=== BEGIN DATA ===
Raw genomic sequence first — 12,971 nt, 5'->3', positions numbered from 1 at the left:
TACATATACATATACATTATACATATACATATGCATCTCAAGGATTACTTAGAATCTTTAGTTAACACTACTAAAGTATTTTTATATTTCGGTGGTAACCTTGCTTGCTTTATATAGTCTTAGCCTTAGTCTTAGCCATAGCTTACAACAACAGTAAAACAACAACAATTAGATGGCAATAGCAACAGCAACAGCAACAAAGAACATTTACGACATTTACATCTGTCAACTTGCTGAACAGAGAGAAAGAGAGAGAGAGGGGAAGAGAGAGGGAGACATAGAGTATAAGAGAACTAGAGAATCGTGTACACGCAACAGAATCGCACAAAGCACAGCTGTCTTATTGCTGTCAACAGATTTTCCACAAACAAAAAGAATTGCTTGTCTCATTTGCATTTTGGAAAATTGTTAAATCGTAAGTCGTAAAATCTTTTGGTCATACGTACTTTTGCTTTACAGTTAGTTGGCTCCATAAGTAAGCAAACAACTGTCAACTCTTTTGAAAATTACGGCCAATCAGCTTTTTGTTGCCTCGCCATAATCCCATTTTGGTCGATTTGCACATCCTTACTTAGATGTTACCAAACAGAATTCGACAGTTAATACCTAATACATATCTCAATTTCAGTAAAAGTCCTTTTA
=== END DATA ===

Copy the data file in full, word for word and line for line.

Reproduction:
Raw genomic sequence first — 12,971 nt, 5'->3', positions numbered from 1 at the left:
TACATATACATATACATTATACATATACATATGCATCTCAAGGATTACTTAGAATCTTTAGTTAACACTACTAAAGTATTTTTATATTTCGGTGGTAACCTTGCTTGCTTTATATAGTCTTAGCCTTAGTCTTAGCCATAGCTTACAACAACAGTAAAACAACAACAATTAGATGGCAATAGCAACAGCAACAGCAACAAAGAACATTTACGACATTTACATCTGTCAACTTGCTGAACAGAGAGAAAGAGAGAGAGAGGGGAAGAGAGAGGGAGACATAGAGTATAAGAGAACTAGAGAATCGTGTACACGCAACAGAATCGCACAAAGCACAGCTGTCTTATTGCTGTCAACAGATTTTCCACAAACAAAAAGAATTGCTTGTCTCATTTGCATTTTGGAAAATTGTTAAATCGTAAGTCGTAAAATCTTTTGGTCATACGTACTTTTGCTTTACAGTTAGTTGGCTCCATAAGTAAGCAAACAACTGTCAACTCTTTTGAAAATTACGGCCAATCAGCTTTTTGTTGCCTCGCCATAATCCCATTTTGGTCGATTTGCACATCCTTACTTAGATGTTACCAAACAGAATTCGACAGTTAATACCTAATACATATCTCAATTTCAGTAAAAGTCCTTTTA